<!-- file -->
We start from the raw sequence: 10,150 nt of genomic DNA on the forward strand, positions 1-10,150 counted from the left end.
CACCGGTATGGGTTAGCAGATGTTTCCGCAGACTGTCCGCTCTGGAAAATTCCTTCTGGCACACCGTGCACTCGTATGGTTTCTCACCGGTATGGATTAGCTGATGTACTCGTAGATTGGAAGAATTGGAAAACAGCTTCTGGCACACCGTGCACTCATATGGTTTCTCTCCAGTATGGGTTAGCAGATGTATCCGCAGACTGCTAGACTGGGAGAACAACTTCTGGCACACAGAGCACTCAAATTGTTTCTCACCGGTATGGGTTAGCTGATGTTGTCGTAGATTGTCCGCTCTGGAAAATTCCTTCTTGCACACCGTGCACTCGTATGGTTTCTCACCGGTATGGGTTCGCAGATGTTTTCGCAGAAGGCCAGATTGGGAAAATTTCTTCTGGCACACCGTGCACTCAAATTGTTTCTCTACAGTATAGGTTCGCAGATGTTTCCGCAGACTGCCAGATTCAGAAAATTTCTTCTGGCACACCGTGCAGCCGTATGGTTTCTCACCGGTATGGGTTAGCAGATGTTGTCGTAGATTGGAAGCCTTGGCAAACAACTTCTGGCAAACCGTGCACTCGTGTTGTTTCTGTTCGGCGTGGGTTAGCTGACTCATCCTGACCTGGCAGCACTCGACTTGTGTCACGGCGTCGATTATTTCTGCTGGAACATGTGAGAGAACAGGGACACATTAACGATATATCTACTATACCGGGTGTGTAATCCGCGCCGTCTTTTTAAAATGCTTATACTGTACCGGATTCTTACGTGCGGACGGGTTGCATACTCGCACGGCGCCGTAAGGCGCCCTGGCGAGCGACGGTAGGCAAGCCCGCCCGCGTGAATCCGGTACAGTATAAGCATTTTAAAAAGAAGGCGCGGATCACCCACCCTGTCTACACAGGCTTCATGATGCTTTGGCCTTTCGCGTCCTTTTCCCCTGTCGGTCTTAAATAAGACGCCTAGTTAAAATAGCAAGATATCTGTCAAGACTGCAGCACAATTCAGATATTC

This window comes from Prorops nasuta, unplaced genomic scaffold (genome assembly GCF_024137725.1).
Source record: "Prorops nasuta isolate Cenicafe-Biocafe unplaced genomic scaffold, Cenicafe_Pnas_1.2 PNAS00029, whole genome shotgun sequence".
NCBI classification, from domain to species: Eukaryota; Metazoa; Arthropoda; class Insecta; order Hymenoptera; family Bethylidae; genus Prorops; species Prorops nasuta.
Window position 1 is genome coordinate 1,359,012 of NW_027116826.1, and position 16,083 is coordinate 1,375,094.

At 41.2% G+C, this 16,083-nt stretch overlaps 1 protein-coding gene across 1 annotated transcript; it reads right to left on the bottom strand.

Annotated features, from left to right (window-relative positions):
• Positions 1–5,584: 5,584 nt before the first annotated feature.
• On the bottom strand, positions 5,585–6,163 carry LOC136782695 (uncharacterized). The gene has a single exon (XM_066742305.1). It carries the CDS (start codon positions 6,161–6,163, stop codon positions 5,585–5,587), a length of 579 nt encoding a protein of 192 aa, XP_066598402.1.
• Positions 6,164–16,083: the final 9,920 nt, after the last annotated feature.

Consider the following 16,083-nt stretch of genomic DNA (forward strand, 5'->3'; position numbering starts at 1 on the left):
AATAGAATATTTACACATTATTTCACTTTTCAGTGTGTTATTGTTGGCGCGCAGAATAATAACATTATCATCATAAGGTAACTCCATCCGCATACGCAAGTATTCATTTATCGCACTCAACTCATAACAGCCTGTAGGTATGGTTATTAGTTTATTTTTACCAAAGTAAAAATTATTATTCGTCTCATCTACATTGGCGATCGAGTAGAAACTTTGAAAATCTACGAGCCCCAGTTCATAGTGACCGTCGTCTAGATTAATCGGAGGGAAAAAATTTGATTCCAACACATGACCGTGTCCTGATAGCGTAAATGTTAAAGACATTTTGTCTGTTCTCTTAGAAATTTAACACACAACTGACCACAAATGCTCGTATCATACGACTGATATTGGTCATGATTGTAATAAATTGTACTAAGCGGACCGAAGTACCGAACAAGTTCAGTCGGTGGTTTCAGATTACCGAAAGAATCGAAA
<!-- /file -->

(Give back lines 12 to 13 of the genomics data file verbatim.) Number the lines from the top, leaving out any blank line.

Consider the following 16,083-nt stretch of genomic DNA (forward strand, 5'->3'; position numbering starts at 1 on the left):
AATAGAATATTTACACATTATTTCACTTTTCAGTGTGTTATTGTTGGCGCGCAGAATAATAACATTATCATCATAAGGTAACTCCATCCGCATACGCAAGTATTCATTTATCGCACTCAACTCATAACAGCCTGTAGGTATGGTTATTAGTTTATTTTTACCAAAGTAAAAATTATTATTCGTCTCATCTACATTGGCGATCGAGTAGAAACTTTGAAAATCTACGAGCCCCAGTTCATAGTGACCGTCGTCTAGATTAATCGGAGGGAAAAAATTTGATTCCAACACATGACCGTGTCCTGATAGCGTAAATGTTAAAGACATTTTGTCTGTTCTCTTAGAAATTTAACACACAACTGACCACAAATGCTCGTATCATACGACTGATATTGGTCATGATTGTAATAAATTGTACTAAGCGGACCGAAGTACCGAACAAGTTCAGTCGGTGGTTTCAGATTACCGAAAGAATCGAAA